The ℓ quantum number dictates the general shape of electron distribution in space (Figure 8.19 “Electron Orbitals”). As shown in part (a), any s orbital is spherically symmetric, and there is only one orbital in any s subshell. Part (b) shows that any p orbital has a two-lobed, dumbbell-like shape; because there are three of them, we normally represent them as pointing along the x-, y-, and z-axes of Cartesian space. In part (c), we see that d orbitals are four-lobed rosettes; they are oriented differently in space (the one labelled dz2 has two lobes and a torus instead of four lobes, but it is equivalent to the other orbitals). When there is more than one possible value of m, each orbital is labelled with one of the possible values. It should be noted that the diagrams in Figure 8.19 are estimates of the electron distribution in space, not surfaces electrons are fixed on. Figure 8.19 “Electron Orbitals.” (a) The lone s orbital is spherical in distribution. (b) The three p orbitals are shaped like dumbbells, and each one points in a different direction. (c) The five d orbitals are rosette in shape, except for the dz2 orbital, which is a “dumbbell + torus” combination. They are all oriented in different directions.

The final quantum number is the , represented by ms. Electrons and other subatomic particles behave as if they are spinning (we cannot tell if they really are, but they behave as if they are). Electrons themselves have two possible spin states, and because of mathematics, they are assigned the quantum numbers +½ and −½. These are the only two possible choices for the spin quantum number of an electron.

Example 8.6

# Problems

Of the set of quantum numbers {n, ℓ, m, ms}, which are possible and which are not allowed?

1. {3, 2, 1, +½}
2. {2, 2, 0, −½}
3. {3, −1, 0, +½}

## Solutions

1. The principal quantum number n must be an integer, which it is here. The quantum number ℓ must be less than n, which it is. The m quantum number must be between −ℓ and ℓ, which it is. The spin quantum number is +½, which is allowed. Because this set of quantum numbers follows all restrictions, it is possible.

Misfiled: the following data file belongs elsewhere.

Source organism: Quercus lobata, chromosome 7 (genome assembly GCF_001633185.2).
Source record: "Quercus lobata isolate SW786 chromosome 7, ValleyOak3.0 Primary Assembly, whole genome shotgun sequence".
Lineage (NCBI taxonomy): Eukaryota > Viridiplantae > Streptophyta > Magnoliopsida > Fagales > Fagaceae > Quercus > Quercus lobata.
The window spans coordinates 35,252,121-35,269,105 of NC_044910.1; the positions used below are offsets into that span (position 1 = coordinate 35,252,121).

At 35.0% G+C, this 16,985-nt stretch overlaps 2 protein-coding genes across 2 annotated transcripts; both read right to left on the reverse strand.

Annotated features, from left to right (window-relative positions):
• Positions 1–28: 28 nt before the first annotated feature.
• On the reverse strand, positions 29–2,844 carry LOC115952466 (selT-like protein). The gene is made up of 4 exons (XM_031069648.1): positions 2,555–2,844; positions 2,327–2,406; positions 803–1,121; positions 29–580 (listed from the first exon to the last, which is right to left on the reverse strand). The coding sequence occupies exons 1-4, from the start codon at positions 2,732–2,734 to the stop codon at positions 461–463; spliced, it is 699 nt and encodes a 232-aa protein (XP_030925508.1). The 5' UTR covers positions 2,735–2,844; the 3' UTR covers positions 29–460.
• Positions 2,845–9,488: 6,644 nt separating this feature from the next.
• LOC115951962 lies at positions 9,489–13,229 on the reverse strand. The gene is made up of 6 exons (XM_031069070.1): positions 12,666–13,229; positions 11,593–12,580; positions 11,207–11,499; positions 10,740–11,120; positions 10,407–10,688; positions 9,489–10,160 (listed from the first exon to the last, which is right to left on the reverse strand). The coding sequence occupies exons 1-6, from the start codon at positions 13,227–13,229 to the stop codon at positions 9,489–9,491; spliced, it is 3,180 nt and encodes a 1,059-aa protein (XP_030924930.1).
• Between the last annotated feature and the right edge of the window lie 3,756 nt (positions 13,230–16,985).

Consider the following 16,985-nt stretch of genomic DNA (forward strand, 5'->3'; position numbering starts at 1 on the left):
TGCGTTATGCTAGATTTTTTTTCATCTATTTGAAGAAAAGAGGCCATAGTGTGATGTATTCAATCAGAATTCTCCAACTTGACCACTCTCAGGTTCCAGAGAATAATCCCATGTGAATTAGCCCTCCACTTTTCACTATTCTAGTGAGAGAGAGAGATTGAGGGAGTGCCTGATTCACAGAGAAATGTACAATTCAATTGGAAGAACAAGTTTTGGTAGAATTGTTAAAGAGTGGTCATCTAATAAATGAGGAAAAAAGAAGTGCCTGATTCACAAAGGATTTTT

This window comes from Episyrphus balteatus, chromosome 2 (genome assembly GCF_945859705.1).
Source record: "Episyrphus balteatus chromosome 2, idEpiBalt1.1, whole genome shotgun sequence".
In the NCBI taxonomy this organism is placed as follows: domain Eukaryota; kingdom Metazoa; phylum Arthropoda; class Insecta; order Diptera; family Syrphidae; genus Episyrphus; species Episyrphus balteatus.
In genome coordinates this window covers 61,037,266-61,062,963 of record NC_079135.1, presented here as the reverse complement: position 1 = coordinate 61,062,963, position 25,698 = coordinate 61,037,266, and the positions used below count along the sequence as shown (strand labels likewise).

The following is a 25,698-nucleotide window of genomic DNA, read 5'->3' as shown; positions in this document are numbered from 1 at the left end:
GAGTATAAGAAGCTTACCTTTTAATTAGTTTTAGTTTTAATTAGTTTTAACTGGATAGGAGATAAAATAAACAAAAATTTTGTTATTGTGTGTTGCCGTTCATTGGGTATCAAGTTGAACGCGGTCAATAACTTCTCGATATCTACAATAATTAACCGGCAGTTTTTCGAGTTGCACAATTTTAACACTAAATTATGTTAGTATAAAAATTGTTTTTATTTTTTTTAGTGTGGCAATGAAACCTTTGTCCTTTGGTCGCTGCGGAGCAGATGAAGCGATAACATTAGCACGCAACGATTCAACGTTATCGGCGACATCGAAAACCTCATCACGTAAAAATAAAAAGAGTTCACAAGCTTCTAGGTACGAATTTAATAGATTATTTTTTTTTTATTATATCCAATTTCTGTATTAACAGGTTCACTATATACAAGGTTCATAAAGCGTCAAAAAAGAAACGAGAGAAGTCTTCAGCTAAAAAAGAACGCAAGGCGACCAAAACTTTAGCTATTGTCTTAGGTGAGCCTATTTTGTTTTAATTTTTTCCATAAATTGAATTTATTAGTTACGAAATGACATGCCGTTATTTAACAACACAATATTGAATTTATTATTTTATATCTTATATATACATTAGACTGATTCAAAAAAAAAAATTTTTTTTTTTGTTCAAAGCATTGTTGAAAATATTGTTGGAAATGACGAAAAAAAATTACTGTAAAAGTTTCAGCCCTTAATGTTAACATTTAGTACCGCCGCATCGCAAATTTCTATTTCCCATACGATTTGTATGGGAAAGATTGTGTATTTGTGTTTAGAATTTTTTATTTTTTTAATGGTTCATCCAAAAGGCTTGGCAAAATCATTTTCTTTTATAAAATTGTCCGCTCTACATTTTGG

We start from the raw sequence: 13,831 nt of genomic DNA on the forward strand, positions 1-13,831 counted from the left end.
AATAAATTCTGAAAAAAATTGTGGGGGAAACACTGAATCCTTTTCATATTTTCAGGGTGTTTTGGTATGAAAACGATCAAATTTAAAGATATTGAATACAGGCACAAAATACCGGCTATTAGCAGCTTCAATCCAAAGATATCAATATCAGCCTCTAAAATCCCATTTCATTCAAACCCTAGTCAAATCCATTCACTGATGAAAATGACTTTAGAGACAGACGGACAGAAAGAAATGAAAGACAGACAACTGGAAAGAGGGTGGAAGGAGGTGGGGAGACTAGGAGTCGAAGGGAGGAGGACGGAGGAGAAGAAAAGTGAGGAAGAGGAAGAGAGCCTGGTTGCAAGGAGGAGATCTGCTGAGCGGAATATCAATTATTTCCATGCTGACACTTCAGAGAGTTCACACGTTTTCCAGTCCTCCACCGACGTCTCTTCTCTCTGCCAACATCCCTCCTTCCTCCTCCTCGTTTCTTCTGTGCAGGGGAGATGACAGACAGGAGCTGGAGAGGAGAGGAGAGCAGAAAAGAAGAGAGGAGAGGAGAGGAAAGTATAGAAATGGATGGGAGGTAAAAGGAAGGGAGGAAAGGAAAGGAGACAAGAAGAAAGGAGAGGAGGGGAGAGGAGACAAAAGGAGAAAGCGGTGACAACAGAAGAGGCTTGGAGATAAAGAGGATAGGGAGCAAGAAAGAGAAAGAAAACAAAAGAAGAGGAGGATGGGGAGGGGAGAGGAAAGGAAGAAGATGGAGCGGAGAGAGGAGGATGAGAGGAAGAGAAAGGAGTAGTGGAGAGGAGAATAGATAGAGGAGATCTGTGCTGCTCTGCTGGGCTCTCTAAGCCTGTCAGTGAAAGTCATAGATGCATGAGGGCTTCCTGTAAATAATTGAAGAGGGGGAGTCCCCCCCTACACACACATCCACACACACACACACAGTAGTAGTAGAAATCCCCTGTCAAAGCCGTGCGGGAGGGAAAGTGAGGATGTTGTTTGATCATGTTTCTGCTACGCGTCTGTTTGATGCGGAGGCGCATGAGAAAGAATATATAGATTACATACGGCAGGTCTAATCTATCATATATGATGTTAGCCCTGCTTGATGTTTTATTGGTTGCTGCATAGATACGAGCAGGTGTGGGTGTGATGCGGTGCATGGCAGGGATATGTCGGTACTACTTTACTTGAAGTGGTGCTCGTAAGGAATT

2. The quantum number n is an integer, but the quantum number ℓ must be less than n, which it is not. Thus, this is not an allowed set of quantum numbers.
3. The principal quantum number n is an integer, but ℓ is not allowed to be negative. Therefore, this is not an allowed set of quantum numbers.

# Test Yourself

Of the set of quantum numbers {n, ℓ, m, ms}, which are possible and which are not allowed?

1. {4, 2, −2, 1}
2. {3, 1, 0, −½}

1. Spin must be either +½ or −½, so this set of quantum number is not allowed.
2. allowed

# Chemistry Is Everywhere: Neon Lights

A neon light is basically an electrified tube with a small amount of gas in it. Electricity excites electrons in the gas atoms, which then give off light as the electrons go back into a lower energy state. However, many so-called “neon” lights don’t contain neon!

Although we know now that a gas discharge gives off only certain colours of light, without a prism or other component to separate the individual light colours, we see a composite of all the colours emitted. It is not unusual for a certain colour to predominate. True neon lights, with neon gas in them, have a reddish-orange light due to the large amount of red-, orange-, and yellow-coloured light emitted. However, if you use krypton instead of neon, you get a whitish light, while using argon yields a blue-purple light. A light filled with nitrogen gas glows purple, as does a helium lamp. Other gases — and mixtures of gases — emit other colours of light. Ironically, despite its importance in the development of modern electronic theory, hydrogen lamps emit little visible light and are rarely used for illumination purposes. Figure 8.20 “Neon.” The different colours of these “neon” lights are caused by gases other than neon in the discharge tubes.

Key Takeaways

• Electrons in atoms have quantized energies.
• The state of electrons in atoms is described by four quantum numbers.

Exercises

# Questions

1. Differentiate between a continuous spectrum and a line spectrum.
2. Under what circumstances is a continuous spectrum formed? Under what circumstances is a line spectrum formed?
3. What is the wavelength of light from the hydrogen atom spectrum when n = 3?
4. What is the wavelength of light from the hydrogen atom spectrum when n = 5?
5. What are the restrictions on the principal quantum number?
6. What are the restrictions on the angular momentum quantum number?
7. What are the restrictions on the magnetic quantum number?
8. What are the restrictions on the spin quantum number?
9. What are the possible values for ℓ when n = 5?
10. What are the possible values for ℓ when n = 1?
11. What are the possible values for m when ℓ = 3?
12. What are the possible values for m when ℓ = 6?
13. Describe the shape of an s orbital.
14. Describe the shape of a p orbital.
15. Which of these sets of quantum numbers is allowed? If it is not, explain why.
1. {4, 1, −2, +½}
2. {2, 0, 0, −½}
16. Which of these sets of quantum numbers is allowed? If it is not, explain why.
1. {5, 2, −1, −½}
2. {3, −1, −1, −½}

1. A continuous spectrum is a range of light frequencies or wavelengths; a line spectrum shows only certain frequencies or wavelengths.
1. 6.56 × 10−7 m, or 656 nm
1. The principal quantum number is restricted to being a positive whole number.
1. The absolute value of m must be less than or equal to ℓ: |m| ≤ ℓ.
1. ℓ can be 0, 1, 2, 3, or 4.
1. m can be −3, −2, −1, 0, 1, 2, or 3.
1. An s orbital is spherical in shape.
1. Because |m| must be less than ℓ, this set of quantum numbers is not allowed.
2. Allowed.